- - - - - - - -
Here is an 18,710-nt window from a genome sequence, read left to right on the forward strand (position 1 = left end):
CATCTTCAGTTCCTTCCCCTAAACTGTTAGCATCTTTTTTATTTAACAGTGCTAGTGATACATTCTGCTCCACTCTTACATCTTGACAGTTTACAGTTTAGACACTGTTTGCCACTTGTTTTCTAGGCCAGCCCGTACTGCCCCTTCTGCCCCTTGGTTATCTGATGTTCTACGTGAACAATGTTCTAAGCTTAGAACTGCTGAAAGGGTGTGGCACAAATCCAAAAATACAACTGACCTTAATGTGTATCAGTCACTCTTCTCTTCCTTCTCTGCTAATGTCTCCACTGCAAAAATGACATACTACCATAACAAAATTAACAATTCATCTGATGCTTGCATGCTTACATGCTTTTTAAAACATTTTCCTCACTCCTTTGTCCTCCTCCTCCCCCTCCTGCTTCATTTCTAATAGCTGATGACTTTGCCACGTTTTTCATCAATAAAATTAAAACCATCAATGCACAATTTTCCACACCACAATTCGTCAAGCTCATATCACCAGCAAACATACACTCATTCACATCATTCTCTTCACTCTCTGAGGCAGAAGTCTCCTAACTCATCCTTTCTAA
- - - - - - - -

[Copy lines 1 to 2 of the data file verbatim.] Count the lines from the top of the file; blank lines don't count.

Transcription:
Here is an 18,710-nt window from a genome sequence, read left to right on the forward strand (position 1 = left end):
CATCTTCAGTTCCTTCCCCTAAACTGTTAGCATCTTTTTTATTTAACAGTGCTAGTGATACATTCTGCTCCACTCTTACATCTTGACAGTTTACAGTTTAGACACTGTTTGCCACTTGTTTTCTAGGCCAGCCCGTACTGCCCCTTCTGCCCCTTGGTTATCTGATGTTCTACGTGAACAATGTTCTAAGCTTAGAACTGCTGAAAGGGTGTGGCACAAATCCAAAAATACAACTGACCTTAATGTGTATCAGTCACTCTTCTCTTCCTTCTCTGCTAATGTCTCCACTGCAAAAATGACATACTACCATAACAAAATTAACAATTCATCTGATGCTTGCATGCTTACATGCTTTTTAAAACATTTTCCTCACTCCTTTGTCCTCCTCCTCCCCCTCCTGCTTCATTTCTAATAGCTGATGACTTTGCCACGTTTTTCATCAATAAAATTAAAACCATCAATGCACAATTTTCCACACCACAATTCGTCAAGCTCATATCACCAGCAAACATACACTCATTCACATCATTCTCTTCACTCTCTGAGGCAGAAGTCTCCTAACTCATCCTTTCTAA